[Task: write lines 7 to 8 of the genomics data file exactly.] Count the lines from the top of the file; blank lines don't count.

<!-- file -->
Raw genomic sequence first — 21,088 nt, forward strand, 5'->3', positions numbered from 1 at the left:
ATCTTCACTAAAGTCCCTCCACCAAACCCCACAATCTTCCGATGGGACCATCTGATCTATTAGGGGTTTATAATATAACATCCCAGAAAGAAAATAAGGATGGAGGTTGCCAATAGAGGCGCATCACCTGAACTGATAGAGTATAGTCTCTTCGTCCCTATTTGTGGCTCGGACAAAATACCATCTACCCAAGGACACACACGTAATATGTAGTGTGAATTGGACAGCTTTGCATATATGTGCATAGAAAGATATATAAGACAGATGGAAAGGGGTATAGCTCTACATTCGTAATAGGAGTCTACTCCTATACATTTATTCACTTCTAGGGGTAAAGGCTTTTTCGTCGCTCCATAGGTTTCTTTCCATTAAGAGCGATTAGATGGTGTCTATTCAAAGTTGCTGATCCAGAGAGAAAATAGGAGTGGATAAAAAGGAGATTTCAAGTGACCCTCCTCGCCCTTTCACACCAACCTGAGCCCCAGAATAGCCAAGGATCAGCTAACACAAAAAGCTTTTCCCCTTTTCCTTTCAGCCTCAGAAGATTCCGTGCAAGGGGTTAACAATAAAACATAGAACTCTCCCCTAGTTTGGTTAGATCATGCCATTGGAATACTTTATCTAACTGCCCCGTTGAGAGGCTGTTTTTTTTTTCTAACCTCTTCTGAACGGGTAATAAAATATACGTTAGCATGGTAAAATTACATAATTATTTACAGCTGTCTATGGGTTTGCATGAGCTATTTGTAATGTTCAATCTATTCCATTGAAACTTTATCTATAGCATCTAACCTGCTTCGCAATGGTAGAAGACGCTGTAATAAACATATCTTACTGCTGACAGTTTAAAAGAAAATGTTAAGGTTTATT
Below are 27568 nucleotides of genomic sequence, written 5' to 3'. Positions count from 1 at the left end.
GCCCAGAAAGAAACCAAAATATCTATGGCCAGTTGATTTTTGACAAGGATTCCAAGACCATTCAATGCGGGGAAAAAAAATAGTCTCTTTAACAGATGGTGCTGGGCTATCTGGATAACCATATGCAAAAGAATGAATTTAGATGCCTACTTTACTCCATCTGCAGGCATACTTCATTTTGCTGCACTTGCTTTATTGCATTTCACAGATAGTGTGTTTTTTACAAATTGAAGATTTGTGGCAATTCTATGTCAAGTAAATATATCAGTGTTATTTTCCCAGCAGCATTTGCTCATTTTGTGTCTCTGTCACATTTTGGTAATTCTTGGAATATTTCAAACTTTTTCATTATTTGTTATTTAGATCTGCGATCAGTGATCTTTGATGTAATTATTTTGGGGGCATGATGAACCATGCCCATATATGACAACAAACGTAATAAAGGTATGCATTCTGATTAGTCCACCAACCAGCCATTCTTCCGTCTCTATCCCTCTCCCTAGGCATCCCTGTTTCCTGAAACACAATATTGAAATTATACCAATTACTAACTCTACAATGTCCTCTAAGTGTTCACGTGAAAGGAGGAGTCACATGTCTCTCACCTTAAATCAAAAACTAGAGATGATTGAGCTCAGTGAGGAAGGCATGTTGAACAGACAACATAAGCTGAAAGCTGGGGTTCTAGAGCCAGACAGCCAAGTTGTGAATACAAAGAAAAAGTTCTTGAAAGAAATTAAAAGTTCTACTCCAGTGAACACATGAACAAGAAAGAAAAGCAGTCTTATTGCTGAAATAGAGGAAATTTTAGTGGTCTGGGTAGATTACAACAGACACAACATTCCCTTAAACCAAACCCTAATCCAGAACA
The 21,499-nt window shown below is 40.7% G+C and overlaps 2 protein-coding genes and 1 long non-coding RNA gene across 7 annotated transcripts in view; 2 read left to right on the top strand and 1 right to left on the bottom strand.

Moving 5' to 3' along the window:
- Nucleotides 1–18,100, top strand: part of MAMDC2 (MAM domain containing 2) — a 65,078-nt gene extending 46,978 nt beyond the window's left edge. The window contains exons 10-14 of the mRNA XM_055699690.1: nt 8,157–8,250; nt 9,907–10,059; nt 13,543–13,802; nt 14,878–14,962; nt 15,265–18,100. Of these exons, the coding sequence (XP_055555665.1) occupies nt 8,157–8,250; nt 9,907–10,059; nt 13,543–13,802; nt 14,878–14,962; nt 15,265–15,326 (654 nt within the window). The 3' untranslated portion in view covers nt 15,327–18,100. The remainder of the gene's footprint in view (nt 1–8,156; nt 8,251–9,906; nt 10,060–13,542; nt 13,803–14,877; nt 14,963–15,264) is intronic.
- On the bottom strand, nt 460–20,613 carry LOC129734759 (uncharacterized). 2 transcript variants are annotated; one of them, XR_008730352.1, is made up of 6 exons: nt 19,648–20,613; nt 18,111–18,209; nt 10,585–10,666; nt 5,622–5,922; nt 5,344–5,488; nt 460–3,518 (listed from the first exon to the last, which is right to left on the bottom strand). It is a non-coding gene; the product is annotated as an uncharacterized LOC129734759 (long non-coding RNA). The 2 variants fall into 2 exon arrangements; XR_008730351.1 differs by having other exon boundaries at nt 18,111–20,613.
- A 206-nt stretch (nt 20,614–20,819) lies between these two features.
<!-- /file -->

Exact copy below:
- Nucleotides 1–18,100, top strand: part of MAMDC2 (MAM domain containing 2) — a 65,078-nt gene extending 46,978 nt beyond the window's left edge. The window contains exons 10-14 of the mRNA XM_055699690.1: nt 8,157–8,250; nt 9,907–10,059; nt 13,543–13,802; nt 14,878–14,962; nt 15,265–18,100. Of these exons, the coding sequence (XP_055555665.1) occupies nt 8,157–8,250; nt 9,907–10,059; nt 13,543–13,802; nt 14,878–14,962; nt 15,265–15,326 (654 nt within the window). The 3' untranslated portion in view covers nt 15,327–18,100. The remainder of the gene's footprint in view (nt 1–8,156; nt 8,251–9,906; nt 10,060–13,542; nt 13,803–14,877; nt 14,963–15,264) is intronic.
- On the bottom strand, nt 460–20,613 carry LOC129734759 (uncharacterized). 2 transcript variants are annotated; one of them, XR_008730352.1, is made up of 6 exons: nt 19,648–20,613; nt 18,111–18,209; nt 10,585–10,666; nt 5,622–5,922; nt 5,344–5,488; nt 460–3,518 (listed from the first exon to the last, which is right to left on the bottom strand). It is a non-coding gene; the product is annotated as an uncharacterized LOC129734759 (long non-coding RNA). The 2 variants fall into 2 exon arrangements; XR_008730351.1 differs by having other exon boundaries at nt 18,111–20,613.